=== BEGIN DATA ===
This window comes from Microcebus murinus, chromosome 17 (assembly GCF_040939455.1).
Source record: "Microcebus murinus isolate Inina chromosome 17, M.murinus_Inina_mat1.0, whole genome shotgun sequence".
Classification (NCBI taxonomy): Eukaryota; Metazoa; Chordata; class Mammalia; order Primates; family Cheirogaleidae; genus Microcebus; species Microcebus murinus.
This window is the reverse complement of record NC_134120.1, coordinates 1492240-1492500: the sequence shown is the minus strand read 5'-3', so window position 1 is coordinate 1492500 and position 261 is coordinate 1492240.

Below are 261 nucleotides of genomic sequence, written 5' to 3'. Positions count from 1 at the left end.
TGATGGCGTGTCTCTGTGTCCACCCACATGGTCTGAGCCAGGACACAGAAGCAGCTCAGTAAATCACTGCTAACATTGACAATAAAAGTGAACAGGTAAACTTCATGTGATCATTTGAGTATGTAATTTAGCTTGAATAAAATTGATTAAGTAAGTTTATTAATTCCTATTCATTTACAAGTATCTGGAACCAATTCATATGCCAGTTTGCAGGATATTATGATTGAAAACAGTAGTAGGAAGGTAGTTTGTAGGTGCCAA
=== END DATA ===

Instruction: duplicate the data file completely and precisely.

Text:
This window comes from Microcebus murinus, chromosome 17 (assembly GCF_040939455.1).
Source record: "Microcebus murinus isolate Inina chromosome 17, M.murinus_Inina_mat1.0, whole genome shotgun sequence".
Classification (NCBI taxonomy): Eukaryota; Metazoa; Chordata; class Mammalia; order Primates; family Cheirogaleidae; genus Microcebus; species Microcebus murinus.
This window is the reverse complement of record NC_134120.1, coordinates 1492240-1492500: the sequence shown is the minus strand read 5'-3', so window position 1 is coordinate 1492500 and position 261 is coordinate 1492240.

Below are 261 nucleotides of genomic sequence, written 5' to 3'. Positions count from 1 at the left end.
TGATGGCGTGTCTCTGTGTCCACCCACATGGTCTGAGCCAGGACACAGAAGCAGCTCAGTAAATCACTGCTAACATTGACAATAAAAGTGAACAGGTAAACTTCATGTGATCATTTGAGTATGTAATTTAGCTTGAATAAAATTGATTAAGTAAGTTTATTAATTCCTATTCATTTACAAGTATCTGGAACCAATTCATATGCCAGTTTGCAGGATATTATGATTGAAAACAGTAGTAGGAAGGTAGTTTGTAGGTGCCAA